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The Criminal Justice System – Issues Paper

The Law Council made a substantial submission to the Royal Commission into Violence, Abuse, Neglect and Exploitation of People with Disability (Royal Commission) in response to its Issues Paper: Criminal Justice System. The Law Council welcomes the Royal Commission’s focus on this issue.

People with disability are significantly overrepresented across the criminal justice system in Australia, as victims as well as persons accused or convicted of crime.

While not in themselves ‘causes’ of violence, abuse, neglect or exploitation of people with disability in the criminal justice system, important ‘enablers’ include higher rates of poverty and unemployment and lower educational outcomes, often stemming from systemic discrimination. These may create environments in which violence, abuse, neglect and exploitation flourish, and people cannot uphold their legal rights. Addressing such underlying factors may place individuals in a stronger future position.

As in broader society, people with disability also face negative stigma, discrimination, and inadequate understanding of disability across the criminal justice system. This can lead to acceptance, and even expectations, of bullying and abuse, such as in prison settings, and of poor outcomes such as lapsed police investigations. Failing to identify and respond appropriately to disability can lead to a significant risk of injustice. For example, in the courts, poor communication responses may lead to a person pleading guilty without cause, an incorrect assessment of an accused person’s fitness to plead, or another’s exclusion from diversionary or rehabilitation programs. Negative stereotypes about the reliability of evidence given by a person with disability also amplify the possibility of a miscarriage of justice.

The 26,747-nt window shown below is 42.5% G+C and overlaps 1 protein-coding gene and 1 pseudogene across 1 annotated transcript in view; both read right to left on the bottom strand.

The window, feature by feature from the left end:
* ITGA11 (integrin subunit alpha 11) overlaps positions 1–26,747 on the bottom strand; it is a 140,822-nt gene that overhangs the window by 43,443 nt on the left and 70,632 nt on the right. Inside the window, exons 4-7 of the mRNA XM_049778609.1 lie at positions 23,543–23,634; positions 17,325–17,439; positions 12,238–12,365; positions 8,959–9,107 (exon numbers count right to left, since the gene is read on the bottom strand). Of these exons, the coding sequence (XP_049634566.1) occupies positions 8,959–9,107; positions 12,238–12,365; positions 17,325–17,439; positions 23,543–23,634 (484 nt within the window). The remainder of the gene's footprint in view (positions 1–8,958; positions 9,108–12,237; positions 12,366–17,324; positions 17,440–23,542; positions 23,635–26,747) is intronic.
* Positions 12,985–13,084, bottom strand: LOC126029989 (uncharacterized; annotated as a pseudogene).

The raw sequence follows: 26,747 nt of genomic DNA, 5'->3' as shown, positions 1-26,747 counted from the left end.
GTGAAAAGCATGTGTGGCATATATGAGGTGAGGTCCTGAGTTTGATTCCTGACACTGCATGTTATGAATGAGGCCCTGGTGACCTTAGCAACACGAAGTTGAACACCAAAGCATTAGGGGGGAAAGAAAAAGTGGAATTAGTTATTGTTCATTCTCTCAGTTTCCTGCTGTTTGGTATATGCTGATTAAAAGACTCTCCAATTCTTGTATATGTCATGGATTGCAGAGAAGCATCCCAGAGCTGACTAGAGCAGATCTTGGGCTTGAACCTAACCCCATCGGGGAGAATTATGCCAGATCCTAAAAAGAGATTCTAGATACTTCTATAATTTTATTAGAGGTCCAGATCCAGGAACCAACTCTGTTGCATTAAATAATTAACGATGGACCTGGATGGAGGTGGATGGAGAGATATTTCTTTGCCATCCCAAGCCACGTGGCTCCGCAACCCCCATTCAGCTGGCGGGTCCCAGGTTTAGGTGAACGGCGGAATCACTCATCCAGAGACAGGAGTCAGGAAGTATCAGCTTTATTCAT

You can read the full submission below.
 

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